It’s 2021, but People Are Still Using a Racist Blackface Filter on Instagram

Instagram has now taken down the controversial filter, but not before it helped several people go viral.
Mumbai, IN
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Photo by Elizabeth Fernandez / Getty

Instagram’s AR filters are great for when you want to swap your eyes for multiple mouths, turn into a Pokémon, or add shimmery sparkles to hype your very ordinary life. But when a filter tries to edit your features and skin tone, that’s when you should know it’s probably problematic. 

Now, the social media company is under fire for allowing a filter called “Booma Yee” that many have said is basically blackface — a form of theatrical makeup used by non-Black performers to caricature Black people. 


But what’s worse is that this filter has fuelled a viral trend, one that has even helped users gain millions of views. 

In this Instagram Reels trend, a person uses the filter to make their skin appear darker while donning a gloomy face to indicate how upset they are about their skin colour. Then, a transition is used to remove the filter, after which the user immediately perks up, indicating that through some divine act, they are now beautiful and happy because they are no longer dark-skinned. 

“During a serial scrolling session, I came across one video where a girl was visibly sad about her dark skin tone, and then she changes her skin colour by removing the filter and is like ‘Oh my gosh, I’m fair’,” Vaishnavi Prasad, a content and marketing specialist who first flagged this trend on Twitter, told VICE. 

Prasad was appalled when she saw young teenagers hopping onto the trend in the hope of going viral, as most users who did this were gaining millions of views. 

“You see this narrative in mainstream media, such as fairness cream ads and movies. It’s usually done subtly but the message they give out is that being fair gives you confidence. But this trend, which predominantly features fair-skinned people putting down dark skin, is very blatant and in-your-face.”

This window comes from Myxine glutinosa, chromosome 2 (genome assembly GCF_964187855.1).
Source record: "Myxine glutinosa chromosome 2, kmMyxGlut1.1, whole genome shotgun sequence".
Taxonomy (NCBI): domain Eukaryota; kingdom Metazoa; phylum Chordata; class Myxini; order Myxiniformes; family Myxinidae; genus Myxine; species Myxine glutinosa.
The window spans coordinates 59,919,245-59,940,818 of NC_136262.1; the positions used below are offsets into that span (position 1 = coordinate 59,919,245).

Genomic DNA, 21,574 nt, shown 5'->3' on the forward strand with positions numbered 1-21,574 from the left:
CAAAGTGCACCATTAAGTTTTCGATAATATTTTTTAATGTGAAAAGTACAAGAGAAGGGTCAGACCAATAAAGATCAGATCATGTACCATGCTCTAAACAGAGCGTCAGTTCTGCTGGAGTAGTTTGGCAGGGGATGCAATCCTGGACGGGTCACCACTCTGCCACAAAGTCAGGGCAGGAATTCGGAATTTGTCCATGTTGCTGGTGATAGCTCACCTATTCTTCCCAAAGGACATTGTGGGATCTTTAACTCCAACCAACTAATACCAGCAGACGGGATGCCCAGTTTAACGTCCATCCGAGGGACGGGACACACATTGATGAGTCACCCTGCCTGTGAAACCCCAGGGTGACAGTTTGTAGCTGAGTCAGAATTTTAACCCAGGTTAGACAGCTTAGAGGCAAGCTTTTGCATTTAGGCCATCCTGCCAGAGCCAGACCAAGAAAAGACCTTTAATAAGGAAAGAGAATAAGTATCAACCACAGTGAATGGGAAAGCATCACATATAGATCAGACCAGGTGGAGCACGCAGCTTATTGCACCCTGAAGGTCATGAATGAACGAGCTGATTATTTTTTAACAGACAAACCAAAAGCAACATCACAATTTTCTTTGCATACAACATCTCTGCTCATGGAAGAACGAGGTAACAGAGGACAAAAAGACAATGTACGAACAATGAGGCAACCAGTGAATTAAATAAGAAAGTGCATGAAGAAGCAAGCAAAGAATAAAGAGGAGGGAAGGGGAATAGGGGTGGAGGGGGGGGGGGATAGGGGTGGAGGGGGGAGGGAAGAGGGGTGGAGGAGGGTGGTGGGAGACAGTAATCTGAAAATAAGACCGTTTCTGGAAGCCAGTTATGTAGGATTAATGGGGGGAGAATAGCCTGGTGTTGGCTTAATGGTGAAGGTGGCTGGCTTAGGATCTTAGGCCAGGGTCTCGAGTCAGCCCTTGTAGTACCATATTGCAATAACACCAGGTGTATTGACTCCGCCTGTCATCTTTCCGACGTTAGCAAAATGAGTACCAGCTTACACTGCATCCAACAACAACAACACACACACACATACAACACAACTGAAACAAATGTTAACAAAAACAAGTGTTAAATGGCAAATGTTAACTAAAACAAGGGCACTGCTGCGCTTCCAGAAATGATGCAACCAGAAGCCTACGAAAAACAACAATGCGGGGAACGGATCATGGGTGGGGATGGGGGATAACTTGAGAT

Instagram has now taken down the filter from their platform, but not before hundreds used it to make viral videos, some that have even gotten more than 7 million views. 


This happened despite Facebook, the company that owns Instagram, saying they have a strict, no-tolerance policy for blackface. 

Colourism, the bias against people of darker skin tones, is an issue deeply embedded in Indian society through centuries of social conditioning. Until they were banned in the face of the Black Lives Movement protests last year, Indian companies peddled fairness products by marketing light skin as something better, more beautiful and desirable, to create a booming billion dollar fairness industry

Meanwhile, critics have called out Bollywood movies and actors for associating fairness with beauty and their use of blackface to make actors appear darker than they are to fit certain roles, instead of hiring someone who actually has that skin tone. 

The pervasive preference for light skin tends to affect women more than men, especially when it comes to marriage, desirability and self-confidence. 


“In Tamil, there is a saying that means ‘anyone who’s fair skinned won’t lie,’ and Indians in general believe being fair is better and more beautiful, so I’m not surprised a Reels trend like this went viral,” said Prasad. “Some have asked why we’re pulling up and not other filters used to change facial features. But the problem is that this filter is deeply rooted in problematic behaviour.”

Discrimination on the basis of skin colour is interconnected to other toxic beliefs, too. “Colourism is inextricably linked to other issues of systemic injustice including racism, classicism and even casteism,” Kavitha Emmanuel, the founder of women’s issues NGO Women of Worth, told VICE last year. “It is intraracial and interracial. A dark-skinned person is usually associated with the so-called lower-caste and discriminated against.”

VICE reached out to Instagram for a statement and will update the story accordingly. 

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